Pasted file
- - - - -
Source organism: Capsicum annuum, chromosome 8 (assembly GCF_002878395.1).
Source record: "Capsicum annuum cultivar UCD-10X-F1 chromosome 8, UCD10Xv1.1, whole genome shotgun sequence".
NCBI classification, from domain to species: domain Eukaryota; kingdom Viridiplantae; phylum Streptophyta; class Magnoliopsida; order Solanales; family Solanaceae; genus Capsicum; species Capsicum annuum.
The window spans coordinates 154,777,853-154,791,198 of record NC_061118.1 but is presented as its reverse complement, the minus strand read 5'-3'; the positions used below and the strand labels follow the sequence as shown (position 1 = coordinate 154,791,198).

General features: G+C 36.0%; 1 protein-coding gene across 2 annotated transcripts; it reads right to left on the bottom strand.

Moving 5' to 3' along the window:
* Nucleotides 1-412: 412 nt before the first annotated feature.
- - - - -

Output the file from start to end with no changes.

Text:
Source organism: Capsicum annuum, chromosome 8 (assembly GCF_002878395.1).
Source record: "Capsicum annuum cultivar UCD-10X-F1 chromosome 8, UCD10Xv1.1, whole genome shotgun sequence".
NCBI classification, from domain to species: domain Eukaryota; kingdom Viridiplantae; phylum Streptophyta; class Magnoliopsida; order Solanales; family Solanaceae; genus Capsicum; species Capsicum annuum.
The window spans coordinates 154,777,853-154,791,198 of record NC_061118.1 but is presented as its reverse complement, the minus strand read 5'-3'; the positions used below and the strand labels follow the sequence as shown (position 1 = coordinate 154,791,198).

General features: G+C 36.0%; 1 protein-coding gene across 2 annotated transcripts; it reads right to left on the bottom strand.

Moving 5' to 3' along the window:
* Nucleotides 1-412: 412 nt before the first annotated feature.